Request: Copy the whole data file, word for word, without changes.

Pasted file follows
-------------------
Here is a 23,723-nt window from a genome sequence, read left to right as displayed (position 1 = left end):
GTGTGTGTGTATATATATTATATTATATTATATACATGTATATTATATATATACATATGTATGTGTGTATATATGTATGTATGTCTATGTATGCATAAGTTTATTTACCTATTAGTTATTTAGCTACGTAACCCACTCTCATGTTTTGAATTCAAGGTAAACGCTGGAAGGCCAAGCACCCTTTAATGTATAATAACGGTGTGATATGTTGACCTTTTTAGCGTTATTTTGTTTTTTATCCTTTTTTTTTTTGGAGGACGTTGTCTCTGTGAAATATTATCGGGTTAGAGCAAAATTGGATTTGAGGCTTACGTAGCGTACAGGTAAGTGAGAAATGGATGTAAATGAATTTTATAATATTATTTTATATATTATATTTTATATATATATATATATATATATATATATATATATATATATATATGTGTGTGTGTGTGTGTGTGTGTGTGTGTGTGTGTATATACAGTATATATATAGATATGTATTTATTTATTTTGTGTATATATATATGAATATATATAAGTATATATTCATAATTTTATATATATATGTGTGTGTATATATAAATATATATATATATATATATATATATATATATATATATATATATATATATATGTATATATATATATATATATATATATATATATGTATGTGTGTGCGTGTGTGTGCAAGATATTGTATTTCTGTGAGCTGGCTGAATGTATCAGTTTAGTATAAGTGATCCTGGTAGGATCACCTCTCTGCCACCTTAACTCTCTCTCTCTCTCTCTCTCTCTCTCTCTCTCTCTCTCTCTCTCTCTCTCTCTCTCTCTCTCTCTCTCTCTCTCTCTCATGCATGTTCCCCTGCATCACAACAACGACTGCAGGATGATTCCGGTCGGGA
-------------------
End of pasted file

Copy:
Here is a 23,723-nt window from a genome sequence, read left to right as displayed (position 1 = left end):
GTGTGTGTGTATATATATTATATTATATTATATACATGTATATTATATATATACATATGTATGTGTGTATATATGTATGTATGTCTATGTATGCATAAGTTTATTTACCTATTAGTTATTTAGCTACGTAACCCACTCTCATGTTTTGAATTCAAGGTAAACGCTGGAAGGCCAAGCACCCTTTAATGTATAATAACGGTGTGATATGTTGACCTTTTTAGCGTTATTTTGTTTTTTATCCTTTTTTTTTTTGGAGGACGTTGTCTCTGTGAAATATTATCGGGTTAGAGCAAAATTGGATTTGAGGCTTACGTAGCGTACAGGTAAGTGAGAAATGGATGTAAATGAATTTTATAATATTATTTTATATATTATATTTTATATATATATATATATATATATATATATATATATATATATATATGTGTGTGTGTGTGTGTGTGTGTGTGTGTGTGTGTATATACAGTATATATATAGATATGTATTTATTTATTTTGTGTATATATATATGAATATATATAAGTATATATTCATAATTTTATATATATATGTGTGTGTATATATAAATATATATATATATATATATATATATATATATATATATATATATATATATATGTATATATATATATATATATATATATATATATGTATGTGTGTGCGTGTGTGTGCAAGATATTGTATTTCTGTGAGCTGGCTGAATGTATCAGTTTAGTATAAGTGATCCTGGTAGGATCACCTCTCTGCCACCTTAACTCTCTCTCTCTCTCTCTCTCTCTCTCTCTCTCTCTCTCTCTCTCTCTCTCTCTCTCTCTCTCTCTCTCTCTCTCTCTCATGCATGTTCCCCTGCATCACAACAACGACTGCAGGATGATTCCGGTCGGGA